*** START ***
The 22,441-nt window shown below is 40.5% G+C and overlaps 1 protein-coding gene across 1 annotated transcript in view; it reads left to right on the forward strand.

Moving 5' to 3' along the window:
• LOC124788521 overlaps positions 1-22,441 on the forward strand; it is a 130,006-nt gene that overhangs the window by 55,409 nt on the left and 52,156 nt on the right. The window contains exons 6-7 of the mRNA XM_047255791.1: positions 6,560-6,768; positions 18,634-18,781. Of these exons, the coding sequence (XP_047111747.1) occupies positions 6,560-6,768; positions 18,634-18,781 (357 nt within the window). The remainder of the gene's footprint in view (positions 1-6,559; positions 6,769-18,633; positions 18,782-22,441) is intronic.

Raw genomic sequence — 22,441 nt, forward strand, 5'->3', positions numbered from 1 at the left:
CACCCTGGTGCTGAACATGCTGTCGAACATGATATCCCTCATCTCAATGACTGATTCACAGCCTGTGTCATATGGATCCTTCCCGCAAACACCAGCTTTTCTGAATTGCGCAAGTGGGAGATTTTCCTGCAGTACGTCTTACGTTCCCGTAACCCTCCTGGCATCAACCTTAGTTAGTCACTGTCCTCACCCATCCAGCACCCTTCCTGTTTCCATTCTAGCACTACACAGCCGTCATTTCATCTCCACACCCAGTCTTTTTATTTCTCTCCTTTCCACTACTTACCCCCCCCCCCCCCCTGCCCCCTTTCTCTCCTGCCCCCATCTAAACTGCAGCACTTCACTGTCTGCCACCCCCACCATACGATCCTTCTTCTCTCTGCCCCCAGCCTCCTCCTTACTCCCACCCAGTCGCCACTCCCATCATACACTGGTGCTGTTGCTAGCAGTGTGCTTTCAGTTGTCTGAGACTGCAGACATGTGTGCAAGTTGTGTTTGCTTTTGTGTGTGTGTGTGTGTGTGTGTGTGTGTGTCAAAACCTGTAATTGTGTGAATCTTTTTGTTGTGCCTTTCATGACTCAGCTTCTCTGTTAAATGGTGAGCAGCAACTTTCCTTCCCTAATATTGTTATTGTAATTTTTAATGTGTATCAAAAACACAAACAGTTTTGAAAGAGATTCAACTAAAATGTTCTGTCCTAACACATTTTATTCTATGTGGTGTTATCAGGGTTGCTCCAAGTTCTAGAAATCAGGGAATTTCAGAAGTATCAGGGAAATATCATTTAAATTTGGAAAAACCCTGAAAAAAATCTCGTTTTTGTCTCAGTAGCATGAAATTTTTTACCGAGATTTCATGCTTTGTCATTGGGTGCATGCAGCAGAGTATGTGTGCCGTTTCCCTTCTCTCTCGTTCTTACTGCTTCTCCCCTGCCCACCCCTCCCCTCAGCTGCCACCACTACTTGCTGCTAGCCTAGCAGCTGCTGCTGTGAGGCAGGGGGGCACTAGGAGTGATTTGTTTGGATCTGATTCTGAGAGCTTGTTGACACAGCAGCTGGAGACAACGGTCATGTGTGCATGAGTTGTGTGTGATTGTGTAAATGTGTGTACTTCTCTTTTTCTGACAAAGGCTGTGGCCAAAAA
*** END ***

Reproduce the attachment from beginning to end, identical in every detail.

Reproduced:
The 22,441-nt window shown below is 40.5% G+C and overlaps 1 protein-coding gene across 1 annotated transcript in view; it reads left to right on the forward strand.

Moving 5' to 3' along the window:
• LOC124788521 overlaps positions 1-22,441 on the forward strand; it is a 130,006-nt gene that overhangs the window by 55,409 nt on the left and 52,156 nt on the right. The window contains exons 6-7 of the mRNA XM_047255791.1: positions 6,560-6,768; positions 18,634-18,781. Of these exons, the coding sequence (XP_047111747.1) occupies positions 6,560-6,768; positions 18,634-18,781 (357 nt within the window). The remainder of the gene's footprint in view (positions 1-6,559; positions 6,769-18,633; positions 18,782-22,441) is intronic.

Raw genomic sequence — 22,441 nt, forward strand, 5'->3', positions numbered from 1 at the left:
CACCCTGGTGCTGAACATGCTGTCGAACATGATATCCCTCATCTCAATGACTGATTCACAGCCTGTGTCATATGGATCCTTCCCGCAAACACCAGCTTTTCTGAATTGCGCAAGTGGGAGATTTTCCTGCAGTACGTCTTACGTTCCCGTAACCCTCCTGGCATCAACCTTAGTTAGTCACTGTCCTCACCCATCCAGCACCCTTCCTGTTTCCATTCTAGCACTACACAGCCGTCATTTCATCTCCACACCCAGTCTTTTTATTTCTCTCCTTTCCACTACTTACCCCCCCCCCCCCCCTGCCCCCTTTCTCTCCTGCCCCCATCTAAACTGCAGCACTTCACTGTCTGCCACCCCCACCATACGATCCTTCTTCTCTCTGCCCCCAGCCTCCTCCTTACTCCCACCCAGTCGCCACTCCCATCATACACTGGTGCTGTTGCTAGCAGTGTGCTTTCAGTTGTCTGAGACTGCAGACATGTGTGCAAGTTGTGTTTGCTTTTGTGTGTGTGTGTGTGTGTGTGTGTGTGTGTCAAAACCTGTAATTGTGTGAATCTTTTTGTTGTGCCTTTCATGACTCAGCTTCTCTGTTAAATGGTGAGCAGCAACTTTCCTTCCCTAATATTGTTATTGTAATTTTTAATGTGTATCAAAAACACAAACAGTTTTGAAAGAGATTCAACTAAAATGTTCTGTCCTAACACATTTTATTCTATGTGGTGTTATCAGGGTTGCTCCAAGTTCTAGAAATCAGGGAATTTCAGAAGTATCAGGGAAATATCATTTAAATTTGGAAAAACCCTGAAAAAAATCTCGTTTTTGTCTCAGTAGCATGAAATTTTTTACCGAGATTTCATGCTTTGTCATTGGGTGCATGCAGCAGAGTATGTGTGCCGTTTCCCTTCTCTCTCGTTCTTACTGCTTCTCCCCTGCCCACCCCTCCCCTCAGCTGCCACCACTACTTGCTGCTAGCCTAGCAGCTGCTGCTGTGAGGCAGGGGGGCACTAGGAGTGATTTGTTTGGATCTGATTCTGAGAGCTTGTTGACACAGCAGCTGGAGACAACGGTCATGTGTGCATGAGTTGTGTGTGATTGTGTAAATGTGTGTACTTCTCTTTTTCTGACAAAGGCTGTGGCCAAAAA